The needs of young engineers

by Tania Wannenburg
Needs of young engineers Jnl 3 15

Celebrating the Presidential inauguration of one of its youngest leaders who has an embedded passion for his role going forward.

The South African Institution of Civil Engineering (SAICE) inaugurated its 2015 President, Malcolm Pautz, at the SAICE Presidential Inauguration and Gala Dinner at Emperors Palace in Johannesburg on 12 February 2015. Malcolm is the youngest President ever since SAICE’s establishment in 1903.

Various high-profile guests, including Engineers Chidi Isuwah Snr and Ademola Olorunfemi, representing the Nigerian Society of Engineers, champions of the infrastructure industry, government officials, engineering clients from both the private and public sectors, as well as SAICE members from across the country, attended the event.

In his address, Malcolm challenged Generation Y engineers to be bold, to have courage and never be afraid of taking initiative, or to be involved ― while judging themselves on self-integrity and accountability. For engineers from the Traditional and Baby Boomer eras, the challenge is to listen to the young engineers, to guide and mentor them, and to identify future leaders who will have the task of making the National Development Plan, as well as the Millennium Development Goal, a reality.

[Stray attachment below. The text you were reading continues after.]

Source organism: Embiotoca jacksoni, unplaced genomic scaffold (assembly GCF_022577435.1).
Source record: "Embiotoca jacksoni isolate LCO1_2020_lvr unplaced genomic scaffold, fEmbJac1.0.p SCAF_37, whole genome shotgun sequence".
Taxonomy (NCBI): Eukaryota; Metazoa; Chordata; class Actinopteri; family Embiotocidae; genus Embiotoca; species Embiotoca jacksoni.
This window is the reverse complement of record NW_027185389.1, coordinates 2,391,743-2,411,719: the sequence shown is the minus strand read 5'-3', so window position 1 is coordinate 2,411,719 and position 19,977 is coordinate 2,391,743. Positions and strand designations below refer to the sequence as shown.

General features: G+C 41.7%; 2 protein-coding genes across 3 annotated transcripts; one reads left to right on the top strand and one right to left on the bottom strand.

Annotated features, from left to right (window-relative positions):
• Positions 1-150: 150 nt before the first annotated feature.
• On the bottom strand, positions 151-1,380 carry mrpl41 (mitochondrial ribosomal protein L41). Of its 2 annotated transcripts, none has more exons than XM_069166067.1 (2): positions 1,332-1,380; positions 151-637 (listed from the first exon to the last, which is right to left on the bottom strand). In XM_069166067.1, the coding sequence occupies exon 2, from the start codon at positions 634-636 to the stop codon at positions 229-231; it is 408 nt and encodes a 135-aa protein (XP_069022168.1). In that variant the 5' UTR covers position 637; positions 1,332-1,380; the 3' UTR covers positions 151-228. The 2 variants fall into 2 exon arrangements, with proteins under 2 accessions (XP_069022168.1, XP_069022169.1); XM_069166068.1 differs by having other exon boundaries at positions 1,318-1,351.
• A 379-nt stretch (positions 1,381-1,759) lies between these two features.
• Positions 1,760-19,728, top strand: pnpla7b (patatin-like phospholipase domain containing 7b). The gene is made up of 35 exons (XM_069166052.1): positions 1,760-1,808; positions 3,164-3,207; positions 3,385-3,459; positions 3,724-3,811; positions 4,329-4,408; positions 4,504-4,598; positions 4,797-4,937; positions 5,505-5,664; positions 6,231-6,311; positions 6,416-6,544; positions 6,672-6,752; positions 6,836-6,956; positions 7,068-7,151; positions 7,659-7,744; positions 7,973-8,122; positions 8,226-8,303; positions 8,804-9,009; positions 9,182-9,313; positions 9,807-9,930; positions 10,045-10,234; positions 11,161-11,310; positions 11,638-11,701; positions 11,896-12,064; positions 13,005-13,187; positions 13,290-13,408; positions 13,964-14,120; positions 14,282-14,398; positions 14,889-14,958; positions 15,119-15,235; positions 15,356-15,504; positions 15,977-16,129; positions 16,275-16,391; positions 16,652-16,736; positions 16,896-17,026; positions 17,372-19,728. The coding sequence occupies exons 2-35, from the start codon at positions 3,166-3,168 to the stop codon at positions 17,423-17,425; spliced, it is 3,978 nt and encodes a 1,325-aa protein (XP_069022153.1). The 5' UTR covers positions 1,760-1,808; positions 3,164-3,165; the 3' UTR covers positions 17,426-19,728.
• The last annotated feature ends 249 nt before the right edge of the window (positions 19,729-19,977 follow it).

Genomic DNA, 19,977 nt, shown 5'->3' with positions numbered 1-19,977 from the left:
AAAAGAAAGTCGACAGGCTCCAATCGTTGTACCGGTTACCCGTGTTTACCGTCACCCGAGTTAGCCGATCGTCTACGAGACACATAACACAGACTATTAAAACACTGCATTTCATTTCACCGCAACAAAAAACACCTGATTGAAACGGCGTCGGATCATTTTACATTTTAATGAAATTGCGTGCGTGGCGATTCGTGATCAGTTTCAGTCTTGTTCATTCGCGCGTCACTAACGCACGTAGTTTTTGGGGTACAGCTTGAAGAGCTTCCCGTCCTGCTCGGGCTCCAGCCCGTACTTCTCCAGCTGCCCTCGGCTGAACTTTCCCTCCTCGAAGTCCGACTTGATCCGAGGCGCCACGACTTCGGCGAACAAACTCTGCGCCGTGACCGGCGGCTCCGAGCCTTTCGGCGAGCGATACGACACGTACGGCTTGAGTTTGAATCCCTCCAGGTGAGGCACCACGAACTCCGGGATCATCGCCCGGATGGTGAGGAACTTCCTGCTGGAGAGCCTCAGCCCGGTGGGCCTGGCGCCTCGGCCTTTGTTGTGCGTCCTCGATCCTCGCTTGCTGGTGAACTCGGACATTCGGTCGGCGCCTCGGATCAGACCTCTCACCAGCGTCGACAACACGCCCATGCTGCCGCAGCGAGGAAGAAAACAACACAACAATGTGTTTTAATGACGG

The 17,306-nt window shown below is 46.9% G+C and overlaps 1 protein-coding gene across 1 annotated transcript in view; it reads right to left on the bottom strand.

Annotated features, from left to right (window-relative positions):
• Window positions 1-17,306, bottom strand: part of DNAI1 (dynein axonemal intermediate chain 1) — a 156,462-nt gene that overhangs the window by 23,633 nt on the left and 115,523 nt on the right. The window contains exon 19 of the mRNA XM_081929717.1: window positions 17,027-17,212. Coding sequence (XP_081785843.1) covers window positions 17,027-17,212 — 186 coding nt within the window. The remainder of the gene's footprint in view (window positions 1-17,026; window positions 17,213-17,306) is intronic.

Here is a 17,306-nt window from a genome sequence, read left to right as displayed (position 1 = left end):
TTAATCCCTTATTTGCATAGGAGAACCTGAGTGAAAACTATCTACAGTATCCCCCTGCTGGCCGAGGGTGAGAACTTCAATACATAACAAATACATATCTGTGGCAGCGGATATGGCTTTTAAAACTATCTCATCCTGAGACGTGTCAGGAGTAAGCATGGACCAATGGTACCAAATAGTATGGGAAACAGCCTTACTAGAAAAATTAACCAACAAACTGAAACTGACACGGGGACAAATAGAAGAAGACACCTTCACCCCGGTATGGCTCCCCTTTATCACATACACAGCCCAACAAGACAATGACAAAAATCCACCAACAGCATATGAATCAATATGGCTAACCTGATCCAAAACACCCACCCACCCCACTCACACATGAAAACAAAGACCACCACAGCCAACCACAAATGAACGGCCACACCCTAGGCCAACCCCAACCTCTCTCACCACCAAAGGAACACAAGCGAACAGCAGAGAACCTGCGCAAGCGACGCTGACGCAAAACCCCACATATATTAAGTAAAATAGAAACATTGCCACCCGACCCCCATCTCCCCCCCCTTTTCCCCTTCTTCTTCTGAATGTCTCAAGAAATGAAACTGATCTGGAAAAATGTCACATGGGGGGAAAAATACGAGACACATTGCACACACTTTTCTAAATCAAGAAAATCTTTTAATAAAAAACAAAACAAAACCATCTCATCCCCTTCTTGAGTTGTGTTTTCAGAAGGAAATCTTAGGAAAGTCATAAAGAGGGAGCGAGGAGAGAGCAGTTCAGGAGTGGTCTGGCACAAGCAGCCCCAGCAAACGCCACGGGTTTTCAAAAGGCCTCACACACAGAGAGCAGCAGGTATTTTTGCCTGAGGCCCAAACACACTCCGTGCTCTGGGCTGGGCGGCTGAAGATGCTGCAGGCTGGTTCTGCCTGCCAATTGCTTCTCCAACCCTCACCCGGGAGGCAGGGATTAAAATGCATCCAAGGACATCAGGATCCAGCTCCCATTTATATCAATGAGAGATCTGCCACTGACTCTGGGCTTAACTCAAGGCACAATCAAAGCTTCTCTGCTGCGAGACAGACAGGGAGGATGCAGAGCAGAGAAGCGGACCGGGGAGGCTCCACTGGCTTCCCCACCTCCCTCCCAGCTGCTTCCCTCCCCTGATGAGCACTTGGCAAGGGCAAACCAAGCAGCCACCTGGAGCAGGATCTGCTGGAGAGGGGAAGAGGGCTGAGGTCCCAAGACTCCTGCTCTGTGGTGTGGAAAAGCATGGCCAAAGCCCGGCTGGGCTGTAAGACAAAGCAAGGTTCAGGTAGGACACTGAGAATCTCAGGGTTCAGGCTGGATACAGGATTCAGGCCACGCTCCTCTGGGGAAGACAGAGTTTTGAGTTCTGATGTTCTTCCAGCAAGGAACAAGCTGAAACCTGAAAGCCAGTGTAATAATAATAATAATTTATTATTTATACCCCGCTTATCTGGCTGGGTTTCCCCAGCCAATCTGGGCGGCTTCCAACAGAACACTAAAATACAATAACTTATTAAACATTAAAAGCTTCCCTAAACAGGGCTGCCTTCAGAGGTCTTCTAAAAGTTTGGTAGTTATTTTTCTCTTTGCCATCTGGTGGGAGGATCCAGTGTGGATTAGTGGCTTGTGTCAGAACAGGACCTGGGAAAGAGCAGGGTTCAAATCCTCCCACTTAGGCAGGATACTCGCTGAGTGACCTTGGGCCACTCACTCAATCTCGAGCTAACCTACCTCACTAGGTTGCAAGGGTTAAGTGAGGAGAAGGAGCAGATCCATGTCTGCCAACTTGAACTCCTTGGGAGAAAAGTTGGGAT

Paul concluded his moving address by taking some poetic licence in adapting a phrase from Reverend Martin Luther King’s historic speech:
“I have a dream that one day all civil engineers will be judged not by their inheritance, but by their skill and competence, and by the value they create for society. You, the young engineer, need to rise up and ensure that transformation is met on a balanced basis, and without hindering economic and social development within the confines of our resources.”

Acknowledgement and thanks go to http://www.specifile.co.za for the information contained in this article.

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